Chaos Congress Peers Into Mobile Security, Protocols

I heard a number of interesting mobile-related talks at the 28th Chaos Communications Congress (28c3) this week. Not every talk at the Congress was about newly discovered bugs or zero-day exploits; sometimes we got the building blocks necessary to better understand systems and increase security. I enjoyed key presentations on reverse-engineering USB 3G data sticks and the internals of 2G and 3G mobile data protocols.

Reverse-engineering a Qualcomm baseband
Guillaume Delugré acknowledged researcher Ralph Phillip Weinmann’s work from last year during Delugré’s talk on reverse-engineering a popular 3G USB data stick.

Guillaume Delugré discusses how he reverse-engineered Qualcomm firmware and developed a debugger.

The USB stick runs a proprietary OS named REX. Delugré reverse-engineered a diagnostic mode used by Qualcomm engineers. Although some work has been done on documenting and using the diagnostics interface (the ModemManager project), he developed more detailed specifications.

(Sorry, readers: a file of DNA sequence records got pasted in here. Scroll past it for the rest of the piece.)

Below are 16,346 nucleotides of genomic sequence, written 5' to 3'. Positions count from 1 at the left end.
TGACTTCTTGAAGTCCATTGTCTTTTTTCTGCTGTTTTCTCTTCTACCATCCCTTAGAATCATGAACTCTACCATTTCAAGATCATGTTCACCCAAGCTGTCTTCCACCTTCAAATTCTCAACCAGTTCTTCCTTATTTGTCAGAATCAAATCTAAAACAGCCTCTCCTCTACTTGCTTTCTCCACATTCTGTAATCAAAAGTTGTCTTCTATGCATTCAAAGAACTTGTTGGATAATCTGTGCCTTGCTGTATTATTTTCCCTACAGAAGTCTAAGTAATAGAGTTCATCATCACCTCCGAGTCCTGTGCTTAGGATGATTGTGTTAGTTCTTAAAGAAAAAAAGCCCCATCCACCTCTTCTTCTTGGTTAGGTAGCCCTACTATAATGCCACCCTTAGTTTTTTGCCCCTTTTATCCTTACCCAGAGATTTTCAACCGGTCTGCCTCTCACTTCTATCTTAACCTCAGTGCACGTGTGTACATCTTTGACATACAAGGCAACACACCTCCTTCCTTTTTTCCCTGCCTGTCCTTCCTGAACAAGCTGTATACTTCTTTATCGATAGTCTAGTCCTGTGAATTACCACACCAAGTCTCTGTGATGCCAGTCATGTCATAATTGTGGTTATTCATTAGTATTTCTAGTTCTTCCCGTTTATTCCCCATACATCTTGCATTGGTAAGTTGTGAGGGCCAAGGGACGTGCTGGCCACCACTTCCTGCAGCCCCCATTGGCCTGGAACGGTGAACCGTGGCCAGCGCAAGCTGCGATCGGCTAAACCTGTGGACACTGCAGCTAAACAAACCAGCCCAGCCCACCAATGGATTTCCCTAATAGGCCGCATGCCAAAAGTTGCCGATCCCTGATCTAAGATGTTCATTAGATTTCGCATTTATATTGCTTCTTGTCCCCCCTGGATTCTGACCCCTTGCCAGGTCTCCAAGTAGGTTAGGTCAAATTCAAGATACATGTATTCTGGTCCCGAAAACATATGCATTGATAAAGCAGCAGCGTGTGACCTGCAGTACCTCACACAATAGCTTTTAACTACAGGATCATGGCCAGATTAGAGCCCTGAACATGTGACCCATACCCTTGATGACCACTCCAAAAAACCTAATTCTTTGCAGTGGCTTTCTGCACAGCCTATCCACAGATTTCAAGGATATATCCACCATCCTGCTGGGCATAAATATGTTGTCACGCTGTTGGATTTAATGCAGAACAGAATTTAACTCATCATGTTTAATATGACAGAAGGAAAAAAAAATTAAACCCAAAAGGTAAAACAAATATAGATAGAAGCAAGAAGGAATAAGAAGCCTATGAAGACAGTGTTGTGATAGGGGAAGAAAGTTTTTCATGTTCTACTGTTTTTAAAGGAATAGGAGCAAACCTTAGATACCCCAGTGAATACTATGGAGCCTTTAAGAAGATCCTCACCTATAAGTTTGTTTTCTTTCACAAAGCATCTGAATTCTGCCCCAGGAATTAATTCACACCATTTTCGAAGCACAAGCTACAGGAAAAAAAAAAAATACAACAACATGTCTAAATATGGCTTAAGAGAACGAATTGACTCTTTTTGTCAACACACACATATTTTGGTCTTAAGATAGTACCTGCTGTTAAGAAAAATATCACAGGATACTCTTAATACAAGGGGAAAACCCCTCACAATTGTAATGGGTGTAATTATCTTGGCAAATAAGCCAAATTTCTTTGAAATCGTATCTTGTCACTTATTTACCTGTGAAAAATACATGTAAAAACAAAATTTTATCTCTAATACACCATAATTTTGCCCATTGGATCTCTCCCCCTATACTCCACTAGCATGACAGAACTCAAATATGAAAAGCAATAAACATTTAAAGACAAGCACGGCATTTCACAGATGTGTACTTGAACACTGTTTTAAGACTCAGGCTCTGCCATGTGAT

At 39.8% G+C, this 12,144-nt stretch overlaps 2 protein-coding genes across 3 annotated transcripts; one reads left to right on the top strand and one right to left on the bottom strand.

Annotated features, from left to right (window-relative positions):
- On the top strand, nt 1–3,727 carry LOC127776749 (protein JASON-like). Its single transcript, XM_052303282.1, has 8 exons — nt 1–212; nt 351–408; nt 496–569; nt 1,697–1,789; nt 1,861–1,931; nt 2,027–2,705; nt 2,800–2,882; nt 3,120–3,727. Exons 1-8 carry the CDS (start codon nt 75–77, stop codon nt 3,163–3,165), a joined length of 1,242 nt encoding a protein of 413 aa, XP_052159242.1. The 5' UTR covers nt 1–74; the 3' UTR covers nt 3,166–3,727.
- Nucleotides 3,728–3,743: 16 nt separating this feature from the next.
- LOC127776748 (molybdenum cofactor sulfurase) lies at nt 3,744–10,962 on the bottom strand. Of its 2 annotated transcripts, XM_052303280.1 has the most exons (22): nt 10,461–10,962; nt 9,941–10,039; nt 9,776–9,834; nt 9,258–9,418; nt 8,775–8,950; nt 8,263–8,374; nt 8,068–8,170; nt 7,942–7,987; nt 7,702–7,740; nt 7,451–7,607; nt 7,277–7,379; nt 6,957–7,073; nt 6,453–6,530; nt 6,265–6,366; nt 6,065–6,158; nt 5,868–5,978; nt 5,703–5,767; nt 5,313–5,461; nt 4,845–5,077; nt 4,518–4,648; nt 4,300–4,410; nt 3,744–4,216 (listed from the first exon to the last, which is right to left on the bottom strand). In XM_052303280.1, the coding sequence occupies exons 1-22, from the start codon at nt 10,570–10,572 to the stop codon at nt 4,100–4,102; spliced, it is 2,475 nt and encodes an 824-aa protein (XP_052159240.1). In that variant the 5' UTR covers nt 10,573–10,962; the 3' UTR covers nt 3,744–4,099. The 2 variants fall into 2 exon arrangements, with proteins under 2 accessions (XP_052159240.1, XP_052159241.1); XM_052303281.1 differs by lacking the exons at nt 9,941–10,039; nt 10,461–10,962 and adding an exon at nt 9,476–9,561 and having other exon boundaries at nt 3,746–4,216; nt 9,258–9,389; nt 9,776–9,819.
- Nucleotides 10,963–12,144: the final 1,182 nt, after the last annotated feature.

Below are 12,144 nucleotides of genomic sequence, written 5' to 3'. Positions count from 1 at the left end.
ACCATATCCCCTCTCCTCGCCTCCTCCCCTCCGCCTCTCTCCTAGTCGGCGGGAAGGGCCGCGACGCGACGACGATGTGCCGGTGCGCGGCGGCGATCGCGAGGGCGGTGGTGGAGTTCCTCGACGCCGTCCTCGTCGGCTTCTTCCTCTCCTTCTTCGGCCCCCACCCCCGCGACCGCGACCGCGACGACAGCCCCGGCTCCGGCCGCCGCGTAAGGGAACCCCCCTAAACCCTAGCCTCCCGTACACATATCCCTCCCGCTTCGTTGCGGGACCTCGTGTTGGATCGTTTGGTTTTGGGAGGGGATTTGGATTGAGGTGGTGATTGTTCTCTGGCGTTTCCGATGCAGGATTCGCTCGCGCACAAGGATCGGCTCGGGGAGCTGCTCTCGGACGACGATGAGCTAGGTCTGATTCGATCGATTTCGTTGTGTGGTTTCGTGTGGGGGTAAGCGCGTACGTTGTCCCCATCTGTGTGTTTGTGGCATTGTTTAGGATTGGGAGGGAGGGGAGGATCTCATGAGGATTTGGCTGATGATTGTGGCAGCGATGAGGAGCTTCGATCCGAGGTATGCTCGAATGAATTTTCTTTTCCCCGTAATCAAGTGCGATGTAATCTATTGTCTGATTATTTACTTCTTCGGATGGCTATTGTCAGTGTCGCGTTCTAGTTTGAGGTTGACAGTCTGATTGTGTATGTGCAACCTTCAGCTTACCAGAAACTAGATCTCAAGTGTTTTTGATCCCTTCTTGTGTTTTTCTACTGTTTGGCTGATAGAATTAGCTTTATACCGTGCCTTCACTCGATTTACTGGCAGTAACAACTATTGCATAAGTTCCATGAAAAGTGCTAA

Delugré explains the format for an undocumented diagnostics interface.

Cellular protocol stacks for Internet
Harald Welte, a lead developer of the Openmoko project and a Linux kernel developer, gave a good breakdown of various mobile data protocols. Cellular voice communication on GSM has gotten a lot of coverage over the years, but outside of the mobile industry there has been little to no information on how the data protocols function.

Harald Welte presents details on mobile data protocols.

The talk covered the layout of a number of the mobile data protocols, including the latest 3G protocols.

Diagram of UMTS network architecture.

Perhaps in the next year we will see more development in the exploitation and security of mobile devices.